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By James Rainey

Hollywood writers and producers negotiated past a midnight Monday deadline into the early hours of Tuesday, trying to avoid a strike that threatens to slow production of television shows and movies for the first time in nearly a decade.

The contract for the Writers Guild of America (WGA) expired at midnight, Pacific Time. Without a settlement with the Alliance of Motion Picture and Television Producers (AMPTP), about 12,000 WGA members could walk off the job as soon as Tuesday.

The guild’s instant “pencils down” policy would mean that shows that work on a quick-turnaround — notably day-time soap operas and late-night talk programs like “The Tonight Show Starring Jimmy Fallon,” “The Late Show with Stephen Colbert” and “Jimmy Kimmel Live" – would be out of topical material immediately.

While episodic dramas and comedies have some episodes in the bank, they would also run out of new shows in fairly short order. Previous strikes by entertainment writers have typically dragged on for months. The Hollywood scribes walked out most recently in late 2007 into early 2008, a 100-day strike that forced hit shows like “E.R.,” “Breaking Bad” and “30 Rock” to shorten their seasons.

Thousands of Writers Guild of America (WGA) writers and others march down Avenue Of The Stars in the fifth day of their strike against the Alliance of Motion Picture and Television Producers (AMPTP) in a rally at Fox Plaza in Los Angeles' Century City district on Nov. 9, 2007.Reed Saxon / AP file

Industry analysts said the last strike also cemented the rise of unscripted or “reality” programming, with shows like “The Amazing Race” and “Big Brother” filling scheduling holes left when scripted shows went dark.

Representatives of the two sides negotiated through last weekend and into the day Monday, looking for a resolution, as writers demanded increased support from the studios for their health care plan, as well as improved rules to shore up their compensation. A particularly ripe issue was how writers should be treated when they work for television and streaming shows shoot fewer and fewer episodes per season.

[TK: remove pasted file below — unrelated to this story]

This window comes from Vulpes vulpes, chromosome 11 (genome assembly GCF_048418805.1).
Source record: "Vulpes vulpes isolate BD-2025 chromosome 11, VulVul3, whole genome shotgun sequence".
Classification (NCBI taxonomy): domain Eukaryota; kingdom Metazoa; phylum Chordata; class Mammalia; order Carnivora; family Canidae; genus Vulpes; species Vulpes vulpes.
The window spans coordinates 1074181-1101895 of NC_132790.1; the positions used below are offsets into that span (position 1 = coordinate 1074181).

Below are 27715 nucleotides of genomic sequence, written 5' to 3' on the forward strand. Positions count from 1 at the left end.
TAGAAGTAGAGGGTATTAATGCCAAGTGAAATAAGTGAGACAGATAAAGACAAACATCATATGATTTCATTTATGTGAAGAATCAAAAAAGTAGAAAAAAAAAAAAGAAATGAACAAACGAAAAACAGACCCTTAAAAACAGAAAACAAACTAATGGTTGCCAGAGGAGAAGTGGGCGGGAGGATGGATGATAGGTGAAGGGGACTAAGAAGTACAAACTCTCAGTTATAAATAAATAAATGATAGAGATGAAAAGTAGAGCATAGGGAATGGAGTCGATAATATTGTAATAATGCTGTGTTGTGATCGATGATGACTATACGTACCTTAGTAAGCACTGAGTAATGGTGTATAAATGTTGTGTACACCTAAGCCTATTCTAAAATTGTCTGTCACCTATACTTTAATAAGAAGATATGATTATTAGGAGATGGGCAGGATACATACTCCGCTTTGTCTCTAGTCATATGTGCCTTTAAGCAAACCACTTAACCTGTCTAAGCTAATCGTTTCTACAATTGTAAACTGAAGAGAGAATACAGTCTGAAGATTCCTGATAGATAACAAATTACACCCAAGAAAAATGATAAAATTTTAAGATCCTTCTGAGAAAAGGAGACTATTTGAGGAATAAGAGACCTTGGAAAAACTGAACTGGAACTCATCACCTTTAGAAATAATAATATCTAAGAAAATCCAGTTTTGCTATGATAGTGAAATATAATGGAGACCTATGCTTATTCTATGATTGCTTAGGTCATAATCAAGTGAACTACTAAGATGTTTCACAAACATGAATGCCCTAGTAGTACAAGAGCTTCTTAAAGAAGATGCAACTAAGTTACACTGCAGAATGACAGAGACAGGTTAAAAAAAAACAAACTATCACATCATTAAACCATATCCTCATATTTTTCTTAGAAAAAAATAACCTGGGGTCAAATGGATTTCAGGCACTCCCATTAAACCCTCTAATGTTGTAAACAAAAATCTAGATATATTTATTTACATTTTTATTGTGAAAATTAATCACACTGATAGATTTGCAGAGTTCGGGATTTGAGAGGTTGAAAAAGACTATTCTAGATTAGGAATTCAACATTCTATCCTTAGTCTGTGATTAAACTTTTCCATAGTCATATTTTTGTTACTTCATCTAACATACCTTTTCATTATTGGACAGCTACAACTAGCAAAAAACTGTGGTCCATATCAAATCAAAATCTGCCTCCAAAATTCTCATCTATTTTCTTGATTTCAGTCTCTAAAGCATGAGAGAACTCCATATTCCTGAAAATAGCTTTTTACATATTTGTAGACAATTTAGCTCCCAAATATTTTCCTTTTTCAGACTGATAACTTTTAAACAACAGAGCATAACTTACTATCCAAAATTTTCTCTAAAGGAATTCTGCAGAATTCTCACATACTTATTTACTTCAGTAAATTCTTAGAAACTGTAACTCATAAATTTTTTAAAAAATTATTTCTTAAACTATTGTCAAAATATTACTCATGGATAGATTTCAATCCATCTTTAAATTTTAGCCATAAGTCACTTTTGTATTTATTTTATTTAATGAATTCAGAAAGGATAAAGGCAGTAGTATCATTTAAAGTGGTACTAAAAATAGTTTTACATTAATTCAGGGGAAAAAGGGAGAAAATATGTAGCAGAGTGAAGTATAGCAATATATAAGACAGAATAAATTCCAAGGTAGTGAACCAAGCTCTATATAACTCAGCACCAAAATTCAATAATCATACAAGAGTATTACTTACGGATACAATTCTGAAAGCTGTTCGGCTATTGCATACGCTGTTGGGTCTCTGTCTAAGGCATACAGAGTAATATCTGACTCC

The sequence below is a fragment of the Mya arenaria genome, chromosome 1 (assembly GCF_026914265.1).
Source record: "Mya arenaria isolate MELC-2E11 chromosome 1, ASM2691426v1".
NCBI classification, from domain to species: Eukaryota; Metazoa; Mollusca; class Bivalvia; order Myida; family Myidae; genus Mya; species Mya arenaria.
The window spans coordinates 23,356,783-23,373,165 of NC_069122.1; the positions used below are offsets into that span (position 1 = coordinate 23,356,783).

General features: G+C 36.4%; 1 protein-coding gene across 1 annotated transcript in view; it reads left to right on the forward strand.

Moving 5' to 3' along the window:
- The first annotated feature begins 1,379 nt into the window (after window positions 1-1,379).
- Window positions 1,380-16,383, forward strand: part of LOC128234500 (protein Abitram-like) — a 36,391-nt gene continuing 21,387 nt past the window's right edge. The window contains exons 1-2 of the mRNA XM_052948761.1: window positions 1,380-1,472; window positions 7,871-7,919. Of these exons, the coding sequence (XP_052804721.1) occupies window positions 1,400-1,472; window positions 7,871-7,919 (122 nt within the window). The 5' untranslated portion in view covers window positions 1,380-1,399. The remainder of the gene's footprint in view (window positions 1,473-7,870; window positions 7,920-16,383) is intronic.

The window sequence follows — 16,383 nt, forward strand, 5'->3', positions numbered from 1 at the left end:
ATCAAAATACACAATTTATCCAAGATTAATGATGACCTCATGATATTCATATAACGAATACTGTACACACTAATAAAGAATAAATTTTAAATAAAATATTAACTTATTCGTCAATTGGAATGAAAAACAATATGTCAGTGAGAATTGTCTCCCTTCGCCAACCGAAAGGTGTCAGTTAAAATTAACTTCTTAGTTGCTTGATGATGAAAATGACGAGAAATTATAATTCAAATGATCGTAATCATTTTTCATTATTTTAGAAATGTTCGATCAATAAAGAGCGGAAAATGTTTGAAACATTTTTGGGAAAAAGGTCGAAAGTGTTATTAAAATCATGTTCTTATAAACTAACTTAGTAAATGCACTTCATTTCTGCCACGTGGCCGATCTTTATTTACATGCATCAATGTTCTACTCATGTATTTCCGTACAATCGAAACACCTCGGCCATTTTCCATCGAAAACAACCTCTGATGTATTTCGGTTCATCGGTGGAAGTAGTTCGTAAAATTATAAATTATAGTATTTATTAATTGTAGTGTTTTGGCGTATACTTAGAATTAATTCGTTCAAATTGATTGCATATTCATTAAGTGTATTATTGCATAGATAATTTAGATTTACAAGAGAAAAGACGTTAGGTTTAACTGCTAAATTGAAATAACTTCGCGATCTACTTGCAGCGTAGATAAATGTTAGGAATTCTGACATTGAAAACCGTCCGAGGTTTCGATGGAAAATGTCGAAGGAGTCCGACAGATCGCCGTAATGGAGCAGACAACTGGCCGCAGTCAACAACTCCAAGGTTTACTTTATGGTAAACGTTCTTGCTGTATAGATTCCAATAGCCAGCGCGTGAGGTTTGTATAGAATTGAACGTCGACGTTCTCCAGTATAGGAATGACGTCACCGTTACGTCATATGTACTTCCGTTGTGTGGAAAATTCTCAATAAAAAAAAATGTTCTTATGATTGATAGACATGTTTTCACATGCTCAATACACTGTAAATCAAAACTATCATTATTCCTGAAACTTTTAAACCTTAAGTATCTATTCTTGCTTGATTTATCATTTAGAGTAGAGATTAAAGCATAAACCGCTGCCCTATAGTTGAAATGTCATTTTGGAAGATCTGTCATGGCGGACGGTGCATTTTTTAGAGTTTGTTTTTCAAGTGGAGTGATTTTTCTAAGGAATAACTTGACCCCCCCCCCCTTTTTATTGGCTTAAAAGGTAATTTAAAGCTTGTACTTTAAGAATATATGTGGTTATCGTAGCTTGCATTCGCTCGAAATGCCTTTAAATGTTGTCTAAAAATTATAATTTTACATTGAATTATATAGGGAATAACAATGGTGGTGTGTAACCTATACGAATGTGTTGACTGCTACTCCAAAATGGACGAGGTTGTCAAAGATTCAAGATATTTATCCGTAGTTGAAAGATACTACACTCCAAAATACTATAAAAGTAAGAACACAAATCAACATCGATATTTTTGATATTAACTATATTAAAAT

Official representatives of both sides adhered to an official “no comment” period Monday. But union activists — many of whom participated in a pro-labor May Day March in Los Angeles Monday — said they were willing to hit the picket lines, if necessary, but also terrified at the prospect of a protracted impasse.

“I genuinely do not know how this is going to end," said one union activist, who declined to give his name, because the union had ordered writers not to speak to the press. "They have told us we have to be prepared and that is scaring the bejesus out of everyone. We are in a heavy-duty game of chicken right now with the producers.”

Though a previous strike authorization vote mean picketing could begin Tuesday, union representatives said they expected their negotiators to present management's final offer to the guild to members, before asking them to walk off the job.